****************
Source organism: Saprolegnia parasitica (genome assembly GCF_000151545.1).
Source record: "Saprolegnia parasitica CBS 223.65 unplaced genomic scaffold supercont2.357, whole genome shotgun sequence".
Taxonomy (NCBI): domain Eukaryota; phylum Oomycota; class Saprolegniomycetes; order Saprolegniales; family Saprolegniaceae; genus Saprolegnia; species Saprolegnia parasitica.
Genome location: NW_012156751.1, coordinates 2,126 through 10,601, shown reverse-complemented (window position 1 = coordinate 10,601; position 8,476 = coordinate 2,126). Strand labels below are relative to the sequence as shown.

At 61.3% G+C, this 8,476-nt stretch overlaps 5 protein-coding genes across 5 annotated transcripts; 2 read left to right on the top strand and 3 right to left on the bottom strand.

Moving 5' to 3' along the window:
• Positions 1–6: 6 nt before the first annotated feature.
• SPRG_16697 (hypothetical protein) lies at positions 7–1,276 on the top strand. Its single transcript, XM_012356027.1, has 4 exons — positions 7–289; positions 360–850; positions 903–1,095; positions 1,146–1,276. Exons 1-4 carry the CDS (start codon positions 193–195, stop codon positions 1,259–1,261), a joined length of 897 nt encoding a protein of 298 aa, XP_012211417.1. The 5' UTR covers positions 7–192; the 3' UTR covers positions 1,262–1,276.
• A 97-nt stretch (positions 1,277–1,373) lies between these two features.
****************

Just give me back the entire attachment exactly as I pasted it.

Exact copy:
Source organism: Saprolegnia parasitica (genome assembly GCF_000151545.1).
Source record: "Saprolegnia parasitica CBS 223.65 unplaced genomic scaffold supercont2.357, whole genome shotgun sequence".
Taxonomy (NCBI): domain Eukaryota; phylum Oomycota; class Saprolegniomycetes; order Saprolegniales; family Saprolegniaceae; genus Saprolegnia; species Saprolegnia parasitica.
Genome location: NW_012156751.1, coordinates 2,126 through 10,601, shown reverse-complemented (window position 1 = coordinate 10,601; position 8,476 = coordinate 2,126). Strand labels below are relative to the sequence as shown.

At 61.3% G+C, this 8,476-nt stretch overlaps 5 protein-coding genes across 5 annotated transcripts; 2 read left to right on the top strand and 3 right to left on the bottom strand.

Moving 5' to 3' along the window:
• Positions 1–6: 6 nt before the first annotated feature.
• SPRG_16697 (hypothetical protein) lies at positions 7–1,276 on the top strand. Its single transcript, XM_012356027.1, has 4 exons — positions 7–289; positions 360–850; positions 903–1,095; positions 1,146–1,276. Exons 1-4 carry the CDS (start codon positions 193–195, stop codon positions 1,259–1,261), a joined length of 897 nt encoding a protein of 298 aa, XP_012211417.1. The 5' UTR covers positions 7–192; the 3' UTR covers positions 1,262–1,276.
• A 97-nt stretch (positions 1,277–1,373) lies between these two features.